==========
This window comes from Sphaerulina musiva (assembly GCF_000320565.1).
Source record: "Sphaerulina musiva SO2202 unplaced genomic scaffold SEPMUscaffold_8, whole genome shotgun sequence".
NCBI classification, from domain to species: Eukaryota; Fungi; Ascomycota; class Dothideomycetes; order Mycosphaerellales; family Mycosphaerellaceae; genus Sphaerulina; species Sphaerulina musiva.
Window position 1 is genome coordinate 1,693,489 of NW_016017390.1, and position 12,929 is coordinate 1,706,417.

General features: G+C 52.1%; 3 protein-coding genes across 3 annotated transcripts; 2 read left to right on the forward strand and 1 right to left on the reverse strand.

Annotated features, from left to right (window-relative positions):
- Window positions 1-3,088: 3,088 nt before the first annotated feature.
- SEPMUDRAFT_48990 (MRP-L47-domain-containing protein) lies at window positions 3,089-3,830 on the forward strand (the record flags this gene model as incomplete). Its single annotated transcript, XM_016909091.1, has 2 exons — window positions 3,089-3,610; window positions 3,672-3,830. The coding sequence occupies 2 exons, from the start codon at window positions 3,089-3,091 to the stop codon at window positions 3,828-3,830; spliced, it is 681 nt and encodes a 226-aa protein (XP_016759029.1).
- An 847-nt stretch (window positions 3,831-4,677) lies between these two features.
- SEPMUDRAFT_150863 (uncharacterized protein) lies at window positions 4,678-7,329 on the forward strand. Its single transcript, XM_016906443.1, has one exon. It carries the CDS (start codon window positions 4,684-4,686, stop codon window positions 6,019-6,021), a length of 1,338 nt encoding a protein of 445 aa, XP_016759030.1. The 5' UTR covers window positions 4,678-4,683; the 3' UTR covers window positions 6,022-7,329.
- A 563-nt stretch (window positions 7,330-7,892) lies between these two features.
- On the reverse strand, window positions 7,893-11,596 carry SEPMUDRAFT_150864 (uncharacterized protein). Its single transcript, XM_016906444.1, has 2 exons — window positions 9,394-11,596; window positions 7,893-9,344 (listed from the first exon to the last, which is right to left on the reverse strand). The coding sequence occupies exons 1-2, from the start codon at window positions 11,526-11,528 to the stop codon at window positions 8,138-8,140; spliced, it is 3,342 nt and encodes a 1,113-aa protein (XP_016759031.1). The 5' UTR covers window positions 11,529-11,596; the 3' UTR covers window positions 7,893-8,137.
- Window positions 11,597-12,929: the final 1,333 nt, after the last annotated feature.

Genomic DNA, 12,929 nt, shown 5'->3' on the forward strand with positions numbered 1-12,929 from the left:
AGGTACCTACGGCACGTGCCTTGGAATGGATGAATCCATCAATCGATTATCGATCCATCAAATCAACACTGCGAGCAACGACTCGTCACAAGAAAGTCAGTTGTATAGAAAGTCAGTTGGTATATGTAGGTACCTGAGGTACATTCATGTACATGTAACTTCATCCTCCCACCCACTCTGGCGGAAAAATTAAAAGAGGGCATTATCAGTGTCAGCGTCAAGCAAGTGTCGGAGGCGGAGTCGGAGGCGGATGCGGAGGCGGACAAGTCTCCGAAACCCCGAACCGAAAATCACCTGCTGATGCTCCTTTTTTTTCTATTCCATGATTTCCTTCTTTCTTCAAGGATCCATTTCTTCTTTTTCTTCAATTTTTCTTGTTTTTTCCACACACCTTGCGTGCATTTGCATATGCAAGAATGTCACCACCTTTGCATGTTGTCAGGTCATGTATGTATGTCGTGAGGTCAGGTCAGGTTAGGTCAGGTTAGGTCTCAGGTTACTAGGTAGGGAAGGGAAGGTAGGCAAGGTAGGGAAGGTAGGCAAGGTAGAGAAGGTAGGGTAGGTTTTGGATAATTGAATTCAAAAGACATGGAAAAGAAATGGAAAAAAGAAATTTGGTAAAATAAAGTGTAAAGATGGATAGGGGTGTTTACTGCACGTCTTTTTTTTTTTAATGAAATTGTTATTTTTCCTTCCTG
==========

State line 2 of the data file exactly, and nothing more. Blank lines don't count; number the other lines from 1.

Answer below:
Source record: "Sphaerulina musiva SO2202 unplaced genomic scaffold SEPMUscaffold_8, whole genome shotgun sequence".